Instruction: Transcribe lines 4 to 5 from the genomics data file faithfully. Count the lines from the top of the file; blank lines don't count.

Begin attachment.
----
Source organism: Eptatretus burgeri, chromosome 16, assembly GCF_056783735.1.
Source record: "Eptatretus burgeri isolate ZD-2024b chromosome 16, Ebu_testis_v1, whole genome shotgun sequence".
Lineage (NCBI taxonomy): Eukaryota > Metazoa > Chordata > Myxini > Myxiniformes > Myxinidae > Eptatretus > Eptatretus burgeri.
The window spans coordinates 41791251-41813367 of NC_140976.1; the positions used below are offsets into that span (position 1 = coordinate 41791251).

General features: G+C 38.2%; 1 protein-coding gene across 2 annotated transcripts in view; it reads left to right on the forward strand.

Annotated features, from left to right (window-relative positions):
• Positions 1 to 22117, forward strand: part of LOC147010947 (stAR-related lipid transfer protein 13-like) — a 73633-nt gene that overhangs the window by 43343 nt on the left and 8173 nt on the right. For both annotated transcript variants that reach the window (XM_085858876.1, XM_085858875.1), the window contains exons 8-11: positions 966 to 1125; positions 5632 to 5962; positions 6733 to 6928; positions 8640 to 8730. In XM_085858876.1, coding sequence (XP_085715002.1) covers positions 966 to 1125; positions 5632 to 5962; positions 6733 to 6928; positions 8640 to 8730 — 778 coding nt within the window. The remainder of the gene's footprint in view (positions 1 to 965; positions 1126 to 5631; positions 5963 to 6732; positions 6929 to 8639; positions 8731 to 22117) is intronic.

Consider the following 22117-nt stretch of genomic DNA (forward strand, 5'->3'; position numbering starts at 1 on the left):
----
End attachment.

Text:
The window spans coordinates 41791251-41813367 of NC_140976.1; the positions used below are offsets into that span (position 1 = coordinate 41791251).

General features: G+C 38.2%; 1 protein-coding gene across 2 annotated transcripts in view; it reads left to right on the forward strand.